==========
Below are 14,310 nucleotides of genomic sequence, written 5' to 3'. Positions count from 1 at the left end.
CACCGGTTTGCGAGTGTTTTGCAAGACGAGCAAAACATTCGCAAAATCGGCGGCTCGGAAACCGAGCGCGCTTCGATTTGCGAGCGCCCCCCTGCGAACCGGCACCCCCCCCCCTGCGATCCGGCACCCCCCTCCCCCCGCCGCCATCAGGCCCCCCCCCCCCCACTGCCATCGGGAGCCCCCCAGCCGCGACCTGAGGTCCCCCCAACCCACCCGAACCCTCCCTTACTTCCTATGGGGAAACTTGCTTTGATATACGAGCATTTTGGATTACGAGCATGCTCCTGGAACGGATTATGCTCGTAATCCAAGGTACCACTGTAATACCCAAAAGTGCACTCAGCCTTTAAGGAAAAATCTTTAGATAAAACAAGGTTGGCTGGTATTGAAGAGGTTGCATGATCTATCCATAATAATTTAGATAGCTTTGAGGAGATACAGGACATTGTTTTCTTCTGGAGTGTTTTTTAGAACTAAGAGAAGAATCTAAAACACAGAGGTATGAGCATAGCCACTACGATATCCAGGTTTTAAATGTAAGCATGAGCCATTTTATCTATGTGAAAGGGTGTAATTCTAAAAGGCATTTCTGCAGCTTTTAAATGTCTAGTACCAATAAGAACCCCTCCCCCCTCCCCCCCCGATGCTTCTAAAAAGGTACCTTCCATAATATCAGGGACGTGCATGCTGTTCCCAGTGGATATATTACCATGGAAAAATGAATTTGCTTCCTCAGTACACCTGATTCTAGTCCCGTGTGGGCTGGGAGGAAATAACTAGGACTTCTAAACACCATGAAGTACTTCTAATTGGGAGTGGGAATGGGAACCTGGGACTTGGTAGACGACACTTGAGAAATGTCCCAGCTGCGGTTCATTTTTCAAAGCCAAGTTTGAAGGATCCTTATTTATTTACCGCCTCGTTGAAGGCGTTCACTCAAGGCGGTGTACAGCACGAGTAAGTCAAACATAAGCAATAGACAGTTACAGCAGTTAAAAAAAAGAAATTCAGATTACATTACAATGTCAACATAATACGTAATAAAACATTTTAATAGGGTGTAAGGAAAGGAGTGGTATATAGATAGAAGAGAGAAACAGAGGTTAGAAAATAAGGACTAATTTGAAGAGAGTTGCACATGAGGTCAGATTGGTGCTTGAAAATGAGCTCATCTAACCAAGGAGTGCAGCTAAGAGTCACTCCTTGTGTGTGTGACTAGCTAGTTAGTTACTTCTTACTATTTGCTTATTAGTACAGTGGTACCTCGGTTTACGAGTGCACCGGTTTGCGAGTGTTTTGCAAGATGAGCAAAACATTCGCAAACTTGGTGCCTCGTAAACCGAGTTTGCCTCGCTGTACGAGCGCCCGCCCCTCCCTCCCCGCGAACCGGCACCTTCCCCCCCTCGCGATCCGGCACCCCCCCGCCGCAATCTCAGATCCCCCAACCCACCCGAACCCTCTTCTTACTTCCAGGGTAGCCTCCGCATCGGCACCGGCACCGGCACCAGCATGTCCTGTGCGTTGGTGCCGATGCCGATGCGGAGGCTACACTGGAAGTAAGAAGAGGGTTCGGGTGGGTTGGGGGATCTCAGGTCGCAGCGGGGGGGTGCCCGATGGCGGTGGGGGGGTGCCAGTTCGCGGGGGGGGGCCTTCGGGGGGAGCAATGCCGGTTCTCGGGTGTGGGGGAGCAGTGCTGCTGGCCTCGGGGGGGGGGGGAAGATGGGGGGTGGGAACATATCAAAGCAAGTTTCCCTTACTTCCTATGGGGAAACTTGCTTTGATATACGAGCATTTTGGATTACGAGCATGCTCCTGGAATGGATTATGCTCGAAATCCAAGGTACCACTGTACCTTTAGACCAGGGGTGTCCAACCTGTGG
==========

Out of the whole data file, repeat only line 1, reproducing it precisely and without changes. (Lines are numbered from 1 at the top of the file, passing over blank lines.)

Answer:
Below are 14,310 nucleotides of genomic sequence, written 5' to 3'. Positions count from 1 at the left end.